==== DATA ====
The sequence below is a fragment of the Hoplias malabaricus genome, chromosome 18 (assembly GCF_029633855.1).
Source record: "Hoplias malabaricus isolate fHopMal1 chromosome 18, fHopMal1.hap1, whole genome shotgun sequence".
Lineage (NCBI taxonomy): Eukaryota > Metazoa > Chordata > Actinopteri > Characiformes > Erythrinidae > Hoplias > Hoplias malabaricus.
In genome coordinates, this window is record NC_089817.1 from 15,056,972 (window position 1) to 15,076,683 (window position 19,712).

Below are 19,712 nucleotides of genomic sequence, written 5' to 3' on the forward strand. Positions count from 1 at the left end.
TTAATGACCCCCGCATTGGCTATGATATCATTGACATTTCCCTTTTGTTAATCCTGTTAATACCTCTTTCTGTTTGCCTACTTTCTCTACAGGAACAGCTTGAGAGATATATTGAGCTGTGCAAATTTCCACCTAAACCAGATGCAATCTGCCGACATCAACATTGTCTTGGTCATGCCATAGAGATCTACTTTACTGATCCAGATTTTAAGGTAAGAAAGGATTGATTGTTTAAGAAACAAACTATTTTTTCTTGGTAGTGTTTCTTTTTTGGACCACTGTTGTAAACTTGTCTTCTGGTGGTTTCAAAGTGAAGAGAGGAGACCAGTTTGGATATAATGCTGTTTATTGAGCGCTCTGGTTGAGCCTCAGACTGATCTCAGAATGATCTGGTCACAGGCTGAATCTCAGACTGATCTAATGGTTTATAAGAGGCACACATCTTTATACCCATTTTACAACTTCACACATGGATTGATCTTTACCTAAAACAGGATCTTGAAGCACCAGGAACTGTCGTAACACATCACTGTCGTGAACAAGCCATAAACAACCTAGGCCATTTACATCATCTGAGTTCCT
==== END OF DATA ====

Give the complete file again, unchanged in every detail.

The sequence below is a fragment of the Hoplias malabaricus genome, chromosome 18 (assembly GCF_029633855.1).
Source record: "Hoplias malabaricus isolate fHopMal1 chromosome 18, fHopMal1.hap1, whole genome shotgun sequence".
Lineage (NCBI taxonomy): Eukaryota > Metazoa > Chordata > Actinopteri > Characiformes > Erythrinidae > Hoplias > Hoplias malabaricus.
In genome coordinates, this window is record NC_089817.1 from 15,056,972 (window position 1) to 15,076,683 (window position 19,712).

Below are 19,712 nucleotides of genomic sequence, written 5' to 3' on the forward strand. Positions count from 1 at the left end.
TTAATGACCCCCGCATTGGCTATGATATCATTGACATTTCCCTTTTGTTAATCCTGTTAATACCTCTTTCTGTTTGCCTACTTTCTCTACAGGAACAGCTTGAGAGATATATTGAGCTGTGCAAATTTCCACCTAAACCAGATGCAATCTGCCGACATCAACATTGTCTTGGTCATGCCATAGAGATCTACTTTACTGATCCAGATTTTAAGGTAAGAAAGGATTGATTGTTTAAGAAACAAACTATTTTTTCTTGGTAGTGTTTCTTTTTTGGACCACTGTTGTAAACTTGTCTTCTGGTGGTTTCAAAGTGAAGAGAGGAGACCAGTTTGGATATAATGCTGTTTATTGAGCGCTCTGGTTGAGCCTCAGACTGATCTCAGAATGATCTGGTCACAGGCTGAATCTCAGACTGATCTAATGGTTTATAAGAGGCACACATCTTTATACCCATTTTACAACTTCACACATGGATTGATCTTTACCTAAAACAGGATCTTGAAGCACCAGGAACTGTCGTAACACATCACTGTCGTGAACAAGCCATAAACAACCTAGGCCATTTACATCATCTGAGTTCCT